Can You Win an Ethics Award?
I once visited a guy on death row…
in Angola Prison in Louisiana. The air in that part of Louisiana smells slightly muddy and it’s heavy. One feels as though it takes no more than breathing in to get a drink of water. The prison is old. Its walls hold horror in layers like coats of gray paint.
The Warden was our host. A surprisingly affable man of deep personal faith, which he shared presumptively. He walked us by the area where the long since dismantled gallows once stood. Past the separate barracks for younger, more vulnerable prisoners, those who would “be eaten alive” by the more seasoned inmates. We walked easily through various checkpoints, under guard towers, and between high, razor wire fences into ever more secure areas. Inmates mingled beside and between us, smiling, shaking hands, and exchanging pleasant greetings. While I cannot speak for the other professors, I felt no sense of fear. The inmates showed nothing but confidence.
We learned that Angola is virtually escape proof. Should a man get past the walls, wire, and guards, he would find himself hemmed in on every side by alligator and snake infested swamps and hills covered in impenetrable brush. Angola has always been a place where the worst offenders pay their debts--people thought of as best kept away from potential victims. As we walked through, I could feel the sadness of crushed dreams.
The average Angola prisoner never leaves. Sentences are generally long and the stress of incarceration is oppressive and fatal. Once inside, we were told that the typical man leaves in a coffin bound for the prison graveyard.
We passed through more barracks, spotlessly clean, blankets flatly pulled and tucked into bunk corners, everything in its place, everyone diligently at his task. We saw the recreation area, the stables and barns (Angola is a working farm), the dining hall and kitchen where dozens of men steadily washed and chopped the next meal, almost all of which was grown on the farm.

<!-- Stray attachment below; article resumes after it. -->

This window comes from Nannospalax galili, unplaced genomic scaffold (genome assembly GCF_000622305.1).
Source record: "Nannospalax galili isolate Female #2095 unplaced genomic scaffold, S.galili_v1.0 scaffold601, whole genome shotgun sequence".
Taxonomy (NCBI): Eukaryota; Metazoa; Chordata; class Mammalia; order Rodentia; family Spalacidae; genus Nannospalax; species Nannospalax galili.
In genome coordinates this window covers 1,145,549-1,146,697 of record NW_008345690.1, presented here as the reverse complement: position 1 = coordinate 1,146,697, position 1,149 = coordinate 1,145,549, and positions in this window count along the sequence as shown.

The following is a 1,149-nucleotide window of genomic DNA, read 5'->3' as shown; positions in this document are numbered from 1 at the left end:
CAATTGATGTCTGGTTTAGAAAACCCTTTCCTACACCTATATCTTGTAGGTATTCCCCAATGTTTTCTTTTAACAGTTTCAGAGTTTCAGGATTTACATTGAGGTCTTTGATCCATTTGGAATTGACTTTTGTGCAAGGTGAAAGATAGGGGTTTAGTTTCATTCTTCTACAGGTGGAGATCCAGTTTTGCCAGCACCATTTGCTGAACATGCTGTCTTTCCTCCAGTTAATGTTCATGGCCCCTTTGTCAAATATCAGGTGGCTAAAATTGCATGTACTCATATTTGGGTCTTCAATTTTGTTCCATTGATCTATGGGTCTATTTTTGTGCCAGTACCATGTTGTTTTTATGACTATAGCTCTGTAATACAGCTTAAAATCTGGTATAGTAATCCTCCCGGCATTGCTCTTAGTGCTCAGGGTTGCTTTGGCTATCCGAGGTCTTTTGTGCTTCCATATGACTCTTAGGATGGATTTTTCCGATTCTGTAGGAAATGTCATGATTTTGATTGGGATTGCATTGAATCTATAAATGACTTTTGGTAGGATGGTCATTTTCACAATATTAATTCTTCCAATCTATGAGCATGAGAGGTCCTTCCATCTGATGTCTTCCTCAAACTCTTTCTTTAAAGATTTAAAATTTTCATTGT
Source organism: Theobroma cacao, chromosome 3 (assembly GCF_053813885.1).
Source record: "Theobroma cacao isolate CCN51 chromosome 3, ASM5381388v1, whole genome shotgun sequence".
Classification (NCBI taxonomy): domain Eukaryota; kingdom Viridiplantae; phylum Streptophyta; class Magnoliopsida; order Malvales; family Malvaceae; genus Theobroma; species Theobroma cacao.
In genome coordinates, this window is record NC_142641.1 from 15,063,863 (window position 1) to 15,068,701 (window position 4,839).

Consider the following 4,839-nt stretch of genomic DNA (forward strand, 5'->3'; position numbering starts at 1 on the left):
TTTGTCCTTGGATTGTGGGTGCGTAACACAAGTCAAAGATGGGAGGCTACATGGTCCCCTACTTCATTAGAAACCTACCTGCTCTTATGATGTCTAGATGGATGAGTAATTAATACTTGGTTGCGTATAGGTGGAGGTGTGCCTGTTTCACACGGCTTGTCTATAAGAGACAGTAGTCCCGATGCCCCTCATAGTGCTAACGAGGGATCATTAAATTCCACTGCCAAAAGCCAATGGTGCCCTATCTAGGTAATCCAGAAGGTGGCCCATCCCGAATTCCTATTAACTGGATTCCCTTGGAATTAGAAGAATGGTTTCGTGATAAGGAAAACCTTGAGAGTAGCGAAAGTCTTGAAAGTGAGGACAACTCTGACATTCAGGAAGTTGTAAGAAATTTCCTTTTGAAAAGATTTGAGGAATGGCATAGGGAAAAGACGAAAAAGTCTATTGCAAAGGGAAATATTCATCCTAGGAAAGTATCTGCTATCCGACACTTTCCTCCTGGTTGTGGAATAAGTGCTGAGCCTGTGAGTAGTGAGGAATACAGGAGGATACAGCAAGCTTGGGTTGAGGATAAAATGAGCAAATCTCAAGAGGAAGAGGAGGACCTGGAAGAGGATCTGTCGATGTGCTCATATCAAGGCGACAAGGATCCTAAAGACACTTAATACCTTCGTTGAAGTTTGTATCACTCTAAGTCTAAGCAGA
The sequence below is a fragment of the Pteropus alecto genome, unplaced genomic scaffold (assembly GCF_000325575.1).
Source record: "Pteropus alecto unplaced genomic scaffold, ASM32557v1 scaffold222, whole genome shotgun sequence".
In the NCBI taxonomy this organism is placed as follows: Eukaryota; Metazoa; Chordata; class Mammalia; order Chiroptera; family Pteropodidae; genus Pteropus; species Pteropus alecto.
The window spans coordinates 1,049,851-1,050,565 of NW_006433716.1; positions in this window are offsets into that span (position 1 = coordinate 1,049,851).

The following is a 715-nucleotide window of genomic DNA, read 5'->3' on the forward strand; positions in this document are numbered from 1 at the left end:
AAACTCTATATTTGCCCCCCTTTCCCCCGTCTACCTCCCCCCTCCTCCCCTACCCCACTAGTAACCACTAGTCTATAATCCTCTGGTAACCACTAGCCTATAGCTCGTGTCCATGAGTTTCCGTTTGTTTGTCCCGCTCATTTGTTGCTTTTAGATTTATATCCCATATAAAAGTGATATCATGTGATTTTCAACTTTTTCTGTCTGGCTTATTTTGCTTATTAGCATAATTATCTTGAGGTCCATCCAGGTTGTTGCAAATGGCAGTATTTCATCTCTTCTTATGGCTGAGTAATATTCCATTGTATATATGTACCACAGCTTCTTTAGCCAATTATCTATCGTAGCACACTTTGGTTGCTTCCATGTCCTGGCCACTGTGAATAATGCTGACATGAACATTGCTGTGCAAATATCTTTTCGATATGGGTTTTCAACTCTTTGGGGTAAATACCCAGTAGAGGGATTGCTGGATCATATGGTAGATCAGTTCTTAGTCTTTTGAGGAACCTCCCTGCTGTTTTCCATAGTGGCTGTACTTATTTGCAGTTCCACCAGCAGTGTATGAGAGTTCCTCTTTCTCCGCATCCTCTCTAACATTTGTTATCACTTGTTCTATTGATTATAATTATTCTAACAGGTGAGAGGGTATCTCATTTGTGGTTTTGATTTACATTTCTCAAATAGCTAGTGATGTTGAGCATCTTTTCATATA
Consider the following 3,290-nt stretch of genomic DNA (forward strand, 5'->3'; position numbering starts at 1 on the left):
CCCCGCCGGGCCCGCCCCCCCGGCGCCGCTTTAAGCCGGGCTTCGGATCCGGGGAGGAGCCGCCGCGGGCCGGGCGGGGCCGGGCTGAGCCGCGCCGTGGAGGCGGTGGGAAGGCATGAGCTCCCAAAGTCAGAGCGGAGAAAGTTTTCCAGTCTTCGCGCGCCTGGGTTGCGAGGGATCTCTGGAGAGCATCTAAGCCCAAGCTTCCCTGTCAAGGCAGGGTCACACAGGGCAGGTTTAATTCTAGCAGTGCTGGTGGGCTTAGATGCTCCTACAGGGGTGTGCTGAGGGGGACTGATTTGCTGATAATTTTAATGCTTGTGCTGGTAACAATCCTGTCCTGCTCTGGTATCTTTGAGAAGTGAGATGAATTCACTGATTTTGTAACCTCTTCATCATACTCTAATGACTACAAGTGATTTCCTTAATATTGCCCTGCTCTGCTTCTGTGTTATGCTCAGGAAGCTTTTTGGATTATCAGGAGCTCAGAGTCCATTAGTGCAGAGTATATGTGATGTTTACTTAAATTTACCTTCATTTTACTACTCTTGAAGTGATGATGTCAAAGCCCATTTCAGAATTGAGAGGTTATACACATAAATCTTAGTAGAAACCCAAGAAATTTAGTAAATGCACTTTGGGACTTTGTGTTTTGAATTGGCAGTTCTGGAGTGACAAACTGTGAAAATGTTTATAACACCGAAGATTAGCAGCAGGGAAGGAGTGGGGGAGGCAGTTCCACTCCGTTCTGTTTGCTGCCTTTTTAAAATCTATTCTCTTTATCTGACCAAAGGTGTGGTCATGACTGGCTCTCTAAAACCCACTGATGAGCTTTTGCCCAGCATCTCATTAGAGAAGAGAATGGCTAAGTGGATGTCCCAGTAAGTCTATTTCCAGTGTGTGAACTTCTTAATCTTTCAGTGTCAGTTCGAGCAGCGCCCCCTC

The tour wound through the maze of buildings, in and out of more and less secure areas, into and through education buildings where some of our tribe taught classes in theology, philosophy, church history, pastoral ministry, preaching, and, my discipline: ethics. I was on the bus that day because of my eligibility to teach an ethics class at Angola Prison.
Over and over we heard from the Warden on the success of the program offering an Associates Degree in Christian Religion. We graduated men of faith who though they remained prisoners, had turned Angola from the most violent maximum security prison in the United States into the least violent maximum security prison--a worst to first transition seldom seen in American penal institutions. We heard from inmates that it was the hope these graduates shared that made all the difference.
That news caused me to reflect as I walked along on what it must be like to teach ethics to men who have, for the most part, committed the most reprehensible immoralities. Evidence of their crimes in most cases caused juries to hand them a de facto death sentence. Teaching right and wrong to men who have committed atrocities--how does one do that exactly? Men who almost without exception grew up in homes filled with violence, poverty, and pain--how does one tell them God is kind without coming off sounding like an idiot? How on earth could I teach men who lived miles away from the moral codes that lead to success?
As this confusing conundrum bounced around my brain, our tour kept walking. Outside, across a courtyard to a lone building with a single purpose. A relatively small but impossible to miss, handcrafted sign shouted in all capital letters: DEATH ROW. Through a door and another heightened security area, then a still higher security area, we toured past a caged room with a single museum piece: the no longer used electric chair at its center. Black wire mesh covered its back, bottom, arms and legs; leather cinches hung limp; a steel halo arched overhead with thick electric wiring tucked in place. A dark and ghastly thing created to execute justice with a touch of retribution.
Death Row is a gruesome place. It hangs on you like the grave clothes of Lazarus.
Into another room with chairs and a large glass window. It was a viewing room, and the view was through the kind of glass sandwiching chicken wire that can’t be easily broken through. Glass so thick it appeared to have a yellow tint. On the other side of the glass we saw a flat table about seven feet long and two feet wide. The table had 45-degree projections at each side, like a broken cross, where a man’s arms would be stretched and secured. I counted nine straps from the pillow at the head to the foot block, which had a steel ring attached to a chain, which was in turn attached to the cinder block wall.
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